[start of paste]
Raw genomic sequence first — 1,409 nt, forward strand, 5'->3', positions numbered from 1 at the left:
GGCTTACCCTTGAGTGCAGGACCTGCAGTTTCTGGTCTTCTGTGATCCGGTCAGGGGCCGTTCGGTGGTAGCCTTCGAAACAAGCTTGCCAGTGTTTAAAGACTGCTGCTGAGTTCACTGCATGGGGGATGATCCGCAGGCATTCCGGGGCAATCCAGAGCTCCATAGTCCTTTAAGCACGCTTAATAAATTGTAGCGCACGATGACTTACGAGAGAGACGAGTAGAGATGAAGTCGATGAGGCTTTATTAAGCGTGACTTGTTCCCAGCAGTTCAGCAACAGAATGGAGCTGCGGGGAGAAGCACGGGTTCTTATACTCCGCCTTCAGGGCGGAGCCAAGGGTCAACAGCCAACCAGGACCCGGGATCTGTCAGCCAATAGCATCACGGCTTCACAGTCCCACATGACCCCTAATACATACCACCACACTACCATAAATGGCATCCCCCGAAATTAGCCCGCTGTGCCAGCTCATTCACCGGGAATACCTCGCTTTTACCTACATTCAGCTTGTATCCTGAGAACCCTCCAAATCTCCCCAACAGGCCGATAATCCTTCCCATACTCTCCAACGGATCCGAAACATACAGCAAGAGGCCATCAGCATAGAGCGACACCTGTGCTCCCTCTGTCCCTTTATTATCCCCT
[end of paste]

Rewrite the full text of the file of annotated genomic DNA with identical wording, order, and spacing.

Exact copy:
Raw genomic sequence first — 1,409 nt, forward strand, 5'->3', positions numbered from 1 at the left:
GGCTTACCCTTGAGTGCAGGACCTGCAGTTTCTGGTCTTCTGTGATCCGGTCAGGGGCCGTTCGGTGGTAGCCTTCGAAACAAGCTTGCCAGTGTTTAAAGACTGCTGCTGAGTTCACTGCATGGGGGATGATCCGCAGGCATTCCGGGGCAATCCAGAGCTCCATAGTCCTTTAAGCACGCTTAATAAATTGTAGCGCACGATGACTTACGAGAGAGACGAGTAGAGATGAAGTCGATGAGGCTTTATTAAGCGTGACTTGTTCCCAGCAGTTCAGCAACAGAATGGAGCTGCGGGGAGAAGCACGGGTTCTTATACTCCGCCTTCAGGGCGGAGCCAAGGGTCAACAGCCAACCAGGACCCGGGATCTGTCAGCCAATAGCATCACGGCTTCACAGTCCCACATGACCCCTAATACATACCACCACACTACCATAAATGGCATCCCCCGAAATTAGCCCGCTGTGCCAGCTCATTCACCGGGAATACCTCGCTTTTACCTACATTCAGCTTGTATCCTGAGAACCCTCCAAATCTCCCCAACAGGCCGATAATCCTTCCCATACTCTCCAACGGATCCGAAACATACAGCAAGAGGCCATCAGCATAGAGCGACACCTGTGCTCCCTCTGTCCCTTTATTATCCCCT